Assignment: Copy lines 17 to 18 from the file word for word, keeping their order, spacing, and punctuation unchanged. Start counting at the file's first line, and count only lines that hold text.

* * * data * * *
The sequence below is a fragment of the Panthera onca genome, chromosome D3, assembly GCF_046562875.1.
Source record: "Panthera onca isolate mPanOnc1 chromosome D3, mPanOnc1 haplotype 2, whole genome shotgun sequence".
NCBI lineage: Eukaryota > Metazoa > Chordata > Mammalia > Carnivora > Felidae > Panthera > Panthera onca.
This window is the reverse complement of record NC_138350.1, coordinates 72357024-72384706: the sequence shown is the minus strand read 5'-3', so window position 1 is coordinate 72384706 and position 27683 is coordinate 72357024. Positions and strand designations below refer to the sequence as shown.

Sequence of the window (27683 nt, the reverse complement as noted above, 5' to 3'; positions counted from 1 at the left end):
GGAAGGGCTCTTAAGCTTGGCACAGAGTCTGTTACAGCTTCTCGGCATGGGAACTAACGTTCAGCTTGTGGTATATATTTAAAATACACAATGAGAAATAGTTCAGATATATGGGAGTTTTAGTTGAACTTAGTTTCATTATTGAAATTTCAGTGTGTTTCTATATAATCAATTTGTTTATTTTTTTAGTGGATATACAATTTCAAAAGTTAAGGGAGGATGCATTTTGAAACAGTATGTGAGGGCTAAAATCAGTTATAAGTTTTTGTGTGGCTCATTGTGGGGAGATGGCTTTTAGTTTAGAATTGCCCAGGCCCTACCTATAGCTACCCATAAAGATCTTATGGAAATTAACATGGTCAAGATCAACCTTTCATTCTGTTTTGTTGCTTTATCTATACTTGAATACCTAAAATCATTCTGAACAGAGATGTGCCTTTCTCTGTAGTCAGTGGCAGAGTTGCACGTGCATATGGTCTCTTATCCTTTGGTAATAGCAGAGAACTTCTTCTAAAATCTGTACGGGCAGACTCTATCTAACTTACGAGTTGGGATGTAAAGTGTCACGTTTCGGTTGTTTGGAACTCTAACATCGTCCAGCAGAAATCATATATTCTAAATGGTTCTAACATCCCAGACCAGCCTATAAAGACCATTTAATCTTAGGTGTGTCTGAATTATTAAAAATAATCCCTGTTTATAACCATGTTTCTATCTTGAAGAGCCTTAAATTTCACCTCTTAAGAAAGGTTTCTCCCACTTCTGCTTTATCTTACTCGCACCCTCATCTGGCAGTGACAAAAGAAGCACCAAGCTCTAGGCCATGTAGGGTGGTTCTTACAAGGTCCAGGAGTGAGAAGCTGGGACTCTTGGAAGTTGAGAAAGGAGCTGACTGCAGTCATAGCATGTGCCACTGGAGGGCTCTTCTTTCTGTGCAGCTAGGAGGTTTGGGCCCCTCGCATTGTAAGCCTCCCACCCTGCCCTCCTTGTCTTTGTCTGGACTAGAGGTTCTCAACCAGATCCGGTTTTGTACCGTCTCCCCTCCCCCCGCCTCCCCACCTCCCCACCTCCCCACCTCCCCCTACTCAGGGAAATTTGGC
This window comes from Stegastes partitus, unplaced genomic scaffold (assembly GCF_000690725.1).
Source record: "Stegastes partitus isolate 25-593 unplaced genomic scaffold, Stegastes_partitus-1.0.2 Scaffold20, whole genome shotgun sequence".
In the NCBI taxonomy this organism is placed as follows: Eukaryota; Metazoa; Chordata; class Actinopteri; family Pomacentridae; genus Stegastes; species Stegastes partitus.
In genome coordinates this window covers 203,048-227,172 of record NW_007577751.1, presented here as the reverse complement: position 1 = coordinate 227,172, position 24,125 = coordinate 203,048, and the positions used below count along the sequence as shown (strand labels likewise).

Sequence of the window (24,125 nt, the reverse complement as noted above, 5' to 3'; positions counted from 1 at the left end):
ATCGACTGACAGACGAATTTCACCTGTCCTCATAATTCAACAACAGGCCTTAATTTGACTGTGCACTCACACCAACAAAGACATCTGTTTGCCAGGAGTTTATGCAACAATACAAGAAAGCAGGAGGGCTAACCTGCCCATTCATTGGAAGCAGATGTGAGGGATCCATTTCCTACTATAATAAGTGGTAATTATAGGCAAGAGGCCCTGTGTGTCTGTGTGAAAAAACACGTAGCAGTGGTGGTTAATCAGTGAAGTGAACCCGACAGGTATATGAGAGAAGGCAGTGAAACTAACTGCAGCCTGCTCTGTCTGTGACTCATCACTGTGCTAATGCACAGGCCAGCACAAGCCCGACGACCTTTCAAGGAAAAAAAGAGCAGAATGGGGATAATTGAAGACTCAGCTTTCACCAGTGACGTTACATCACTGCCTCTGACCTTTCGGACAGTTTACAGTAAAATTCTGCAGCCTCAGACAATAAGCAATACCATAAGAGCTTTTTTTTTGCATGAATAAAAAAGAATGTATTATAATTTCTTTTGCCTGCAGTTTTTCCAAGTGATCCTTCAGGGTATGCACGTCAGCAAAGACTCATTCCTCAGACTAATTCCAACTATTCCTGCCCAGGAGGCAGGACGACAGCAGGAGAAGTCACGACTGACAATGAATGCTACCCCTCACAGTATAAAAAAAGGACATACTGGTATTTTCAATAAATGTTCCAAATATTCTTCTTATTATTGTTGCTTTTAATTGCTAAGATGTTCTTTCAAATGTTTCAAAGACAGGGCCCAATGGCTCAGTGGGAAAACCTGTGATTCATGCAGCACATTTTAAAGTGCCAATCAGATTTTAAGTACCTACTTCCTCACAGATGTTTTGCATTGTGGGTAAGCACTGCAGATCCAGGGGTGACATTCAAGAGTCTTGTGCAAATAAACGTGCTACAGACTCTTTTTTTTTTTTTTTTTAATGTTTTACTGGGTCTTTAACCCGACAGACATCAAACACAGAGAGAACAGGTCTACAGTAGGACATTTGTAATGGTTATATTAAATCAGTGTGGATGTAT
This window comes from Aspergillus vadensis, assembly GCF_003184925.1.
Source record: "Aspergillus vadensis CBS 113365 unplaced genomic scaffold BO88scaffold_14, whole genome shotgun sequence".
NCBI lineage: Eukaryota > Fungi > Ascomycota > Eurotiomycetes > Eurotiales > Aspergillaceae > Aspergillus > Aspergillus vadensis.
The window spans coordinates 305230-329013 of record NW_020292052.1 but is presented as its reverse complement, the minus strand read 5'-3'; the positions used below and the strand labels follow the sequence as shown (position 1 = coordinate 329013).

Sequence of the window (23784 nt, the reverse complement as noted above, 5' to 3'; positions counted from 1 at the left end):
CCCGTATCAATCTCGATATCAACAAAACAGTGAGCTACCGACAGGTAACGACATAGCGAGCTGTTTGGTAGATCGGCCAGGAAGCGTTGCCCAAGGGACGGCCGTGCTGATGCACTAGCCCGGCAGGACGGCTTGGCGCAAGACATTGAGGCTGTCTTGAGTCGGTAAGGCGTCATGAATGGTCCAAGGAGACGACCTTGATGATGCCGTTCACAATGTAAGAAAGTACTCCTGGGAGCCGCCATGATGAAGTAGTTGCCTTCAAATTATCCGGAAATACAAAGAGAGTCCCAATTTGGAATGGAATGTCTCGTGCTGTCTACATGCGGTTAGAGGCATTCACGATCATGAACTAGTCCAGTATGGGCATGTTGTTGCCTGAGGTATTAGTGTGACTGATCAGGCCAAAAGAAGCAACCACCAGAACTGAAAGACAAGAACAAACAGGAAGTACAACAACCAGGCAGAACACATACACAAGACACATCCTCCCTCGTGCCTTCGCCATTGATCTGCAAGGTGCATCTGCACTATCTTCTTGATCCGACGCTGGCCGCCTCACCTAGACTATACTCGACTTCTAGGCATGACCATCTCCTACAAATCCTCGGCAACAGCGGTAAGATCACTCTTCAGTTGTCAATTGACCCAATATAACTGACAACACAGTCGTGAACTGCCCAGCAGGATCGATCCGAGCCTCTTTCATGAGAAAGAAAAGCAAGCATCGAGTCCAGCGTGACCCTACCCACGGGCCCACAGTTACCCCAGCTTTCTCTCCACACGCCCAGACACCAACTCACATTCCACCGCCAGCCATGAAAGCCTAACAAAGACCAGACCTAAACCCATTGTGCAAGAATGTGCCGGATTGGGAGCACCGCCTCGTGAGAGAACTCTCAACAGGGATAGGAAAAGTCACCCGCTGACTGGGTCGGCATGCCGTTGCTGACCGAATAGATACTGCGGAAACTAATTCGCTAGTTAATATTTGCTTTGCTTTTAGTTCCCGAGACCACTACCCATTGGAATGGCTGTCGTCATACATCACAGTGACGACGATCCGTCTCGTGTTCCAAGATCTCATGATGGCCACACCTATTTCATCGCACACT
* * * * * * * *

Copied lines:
Sequence of the window (23784 nt, the reverse complement as noted above, 5' to 3'; positions counted from 1 at the left end):
CCCGTATCAATCTCGATATCAACAAAACAGTGAGCTACCGACAGGTAACGACATAGCGAGCTGTTTGGTAGATCGGCCAGGAAGCGTTGCCCAAGGGACGGCCGTGCTGATGCACTAGCCCGGCAGGACGGCTTGGCGCAAGACATTGAGGCTGTCTTGAGTCGGTAAGGCGTCATGAATGGTCCAAGGAGACGACCTTGATGATGCCGTTCACAATGTAAGAAAGTACTCCTGGGAGCCGCCATGATGAAGTAGTTGCCTTCAAATTATCCGGAAATACAAAGAGAGTCCCAATTTGGAATGGAATGTCTCGTGCTGTCTACATGCGGTTAGAGGCATTCACGATCATGAACTAGTCCAGTATGGGCATGTTGTTGCCTGAGGTATTAGTGTGACTGATCAGGCCAAAAGAAGCAACCACCAGAACTGAAAGACAAGAACAAACAGGAAGTACAACAACCAGGCAGAACACATACACAAGACACATCCTCCCTCGTGCCTTCGCCATTGATCTGCAAGGTGCATCTGCACTATCTTCTTGATCCGACGCTGGCCGCCTCACCTAGACTATACTCGACTTCTAGGCATGACCATCTCCTACAAATCCTCGGCAACAGCGGTAAGATCACTCTTCAGTTGTCAATTGACCCAATATAACTGACAACACAGTCGTGAACTGCCCAGCAGGATCGATCCGAGCCTCTTTCATGAGAAAGAAAAGCAAGCATCGAGTCCAGCGTGACCCTACCCACGGGCCCACAGTTACCCCAGCTTTCTCTCCACACGCCCAGACACCAACTCACATTCCACCGCCAGCCATGAAAGCCTAACAAAGACCAGACCTAAACCCATTGTGCAAGAATGTGCCGGATTGGGAGCACCGCCTCGTGAGAGAACTCTCAACAGGGATAGGAAAAGTCACCCGCTGACTGGGTCGGCATGCCGTTGCTGACCGAATAGATACTGCGGAAACTAATTCGCTAGTTAATATTTGCTTTGCTTTTAGTTCCCGAGACCACTACCCATTGGAATGGCTGTCGTCATACATCACAGTGACGACGATCCGTCTCGTGTTCCAAGATCTCATGATGGCCACACCTATTTCATCGCACACT